Ron Keine's Op-Ed on Qualified Immunity in The New Mexican
New Mexicans have long been outraged that police rarely face consequences for their misconduct, largely because of a legal doctrine known as “qualified immunity.” While this doctrine was originally intended to protect law enforcement and other civil servants from frivolous lawsuits, it has the result of shielding public officials from being sued for damages in many cases involving police misconduct.
In practice, qualified immunity often prevents citizens from successfully suing state and local law enforcement for violating their rights, and it is a giant roadblock to true accountability in our criminal justice system.
I should know. In 1975, I came within nine days of execution at the New Mexico State Penitentiary for a murder I didn’t commit because of the egregious misconduct of the Bernalillo County Sheriff’s Department. Those officers used coercion and bribery to elicit false testimony from a motel maid, they fabricated evidence and they suborned perjury. They supplied this star witness with details of the crime, and they threatened her with jail time when she tried to recant her story before actually arresting her on the charge of accessory to the murder.
Even after I was convicted, local officials threatened a journalist investigating the case on my behalf. At every step of the way, police officers and prosecutors violated my constitutional rights, undermined public trust in justice and used their power to destroy my life.
Ultimately, I spent 22 months on New Mexico’s death row before I was exonerated. The actual killer confessed and was convicted a few years later. Because of the corruption surrounding my case, the assistant prosecutor was disbarred, and three sheriff detectives were fired. But after this deeply traumatic experience, the only person I was able to sue was the state medical examiner, who took a $50,000 bribe to lie on the stand. Because of qualified immunity, I was never able to obtain any kind of justice against the police.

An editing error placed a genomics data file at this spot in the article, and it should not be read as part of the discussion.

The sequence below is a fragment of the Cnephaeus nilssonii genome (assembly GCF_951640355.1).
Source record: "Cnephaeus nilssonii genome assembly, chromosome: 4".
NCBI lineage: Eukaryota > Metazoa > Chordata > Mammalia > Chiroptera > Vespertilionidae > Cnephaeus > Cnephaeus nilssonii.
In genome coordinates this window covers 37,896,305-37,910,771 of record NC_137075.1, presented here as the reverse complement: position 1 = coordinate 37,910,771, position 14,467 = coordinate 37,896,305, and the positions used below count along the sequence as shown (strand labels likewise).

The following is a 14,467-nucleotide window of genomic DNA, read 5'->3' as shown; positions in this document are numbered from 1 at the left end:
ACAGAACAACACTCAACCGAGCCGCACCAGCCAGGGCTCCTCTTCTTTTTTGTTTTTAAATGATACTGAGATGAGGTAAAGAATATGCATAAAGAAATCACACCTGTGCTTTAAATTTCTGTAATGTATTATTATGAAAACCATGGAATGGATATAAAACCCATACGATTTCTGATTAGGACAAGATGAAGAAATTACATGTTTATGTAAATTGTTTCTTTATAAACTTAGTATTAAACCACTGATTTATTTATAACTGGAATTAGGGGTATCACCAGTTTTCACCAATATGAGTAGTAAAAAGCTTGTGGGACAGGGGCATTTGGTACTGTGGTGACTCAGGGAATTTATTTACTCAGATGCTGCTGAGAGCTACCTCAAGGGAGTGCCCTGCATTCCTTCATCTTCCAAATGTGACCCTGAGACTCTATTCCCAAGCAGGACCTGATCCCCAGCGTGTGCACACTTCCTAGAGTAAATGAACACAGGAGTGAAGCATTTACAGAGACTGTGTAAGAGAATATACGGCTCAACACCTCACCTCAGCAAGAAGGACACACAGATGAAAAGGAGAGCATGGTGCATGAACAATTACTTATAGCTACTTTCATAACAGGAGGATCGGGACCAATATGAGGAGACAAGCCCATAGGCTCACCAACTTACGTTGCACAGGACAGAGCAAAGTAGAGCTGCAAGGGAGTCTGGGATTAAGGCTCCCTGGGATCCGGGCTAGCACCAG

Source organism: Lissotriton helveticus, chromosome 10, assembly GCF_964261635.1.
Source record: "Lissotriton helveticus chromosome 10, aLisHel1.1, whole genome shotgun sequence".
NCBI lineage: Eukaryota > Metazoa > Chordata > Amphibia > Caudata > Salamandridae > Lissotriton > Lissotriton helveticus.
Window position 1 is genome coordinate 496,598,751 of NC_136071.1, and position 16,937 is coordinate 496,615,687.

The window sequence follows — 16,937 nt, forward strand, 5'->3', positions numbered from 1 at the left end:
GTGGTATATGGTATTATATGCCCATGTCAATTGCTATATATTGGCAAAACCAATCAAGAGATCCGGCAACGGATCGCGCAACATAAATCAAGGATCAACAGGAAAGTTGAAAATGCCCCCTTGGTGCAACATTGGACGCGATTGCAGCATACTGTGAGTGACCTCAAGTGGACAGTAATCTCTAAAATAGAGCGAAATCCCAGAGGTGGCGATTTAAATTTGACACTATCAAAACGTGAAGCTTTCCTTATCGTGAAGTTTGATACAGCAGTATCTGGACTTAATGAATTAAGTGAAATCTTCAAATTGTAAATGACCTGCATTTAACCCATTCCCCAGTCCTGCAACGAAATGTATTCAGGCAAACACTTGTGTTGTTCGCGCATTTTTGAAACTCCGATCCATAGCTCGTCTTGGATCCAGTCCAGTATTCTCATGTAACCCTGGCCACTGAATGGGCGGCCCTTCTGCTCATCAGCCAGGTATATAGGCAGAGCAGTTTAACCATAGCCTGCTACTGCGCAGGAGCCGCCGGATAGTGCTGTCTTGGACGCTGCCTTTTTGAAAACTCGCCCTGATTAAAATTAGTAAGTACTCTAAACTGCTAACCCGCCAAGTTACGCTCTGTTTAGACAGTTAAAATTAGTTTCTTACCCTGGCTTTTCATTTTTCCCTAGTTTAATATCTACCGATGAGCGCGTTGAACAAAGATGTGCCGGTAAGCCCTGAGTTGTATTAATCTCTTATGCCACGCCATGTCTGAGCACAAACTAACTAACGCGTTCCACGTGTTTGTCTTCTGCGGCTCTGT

Imagine that. These officers behaved so badly that they were fired, but I still wasn’t able to hold them truly civilly responsible for the horror they inflicted on me. More important than any dollar amount, I wanted everyone to know that I was innocent and that the state did this to me. I wanted accountability. I still do, 45 years later. This is why I believe so strongly that New Mexico must eliminate qualified immunity. Without this mechanism to hold bad actors accountable, state officials will continue to violate people’s rights with impunity, and wrongfully convicted people like me will never be able to achieve some small measure of justice.
New Mexico desperately needs of this reform. For example, a 2017 court ruling found that a New Mexico State Police officer violated a man’s constitutional rights after he shot and killed him at his home in Glorieta in 2011, but the court still granted the officer qualified immunity. It’s decisions like these that send the message that police officers can disregard the law without consequence.
House Speaker Brian Egolf recognizes this problem, and his bill just passed during the recent special session is an important first step. In its original form, the new law would establish a civil rights commission to recommend unambiguous legislative reforms to limit or eliminate qualified immunity. The commission is also tasked with creating a specific mechanism to sue state officials for their misconduct. But bad amendments from the Senate have watered down the bill; now, the commission will merely “review” qualified immunity instead of proactively developing legislation.
Colorado took an even bolder step earlier this year by ending qualified immunity outright. New Mexico could have done the same, without the extra step of establishing this commission. But now that it is done, the commission must be bold. This problem is too urgent to hide behind more studies. They will have a chance to develop the most significant civil rights legislation in a generation.
When people do bad things while acting on behalf of the state, the government is responsible. When they destroy someone’s life and then walk away, it is wrong. Ending qualified immunity is just a first step towards a criminal justice system that actually works for New Mexicans. But for victims of police misconduct, it would mean more than most people could ever truly know. It is up to us to ensure this civil rights commission actually follows through.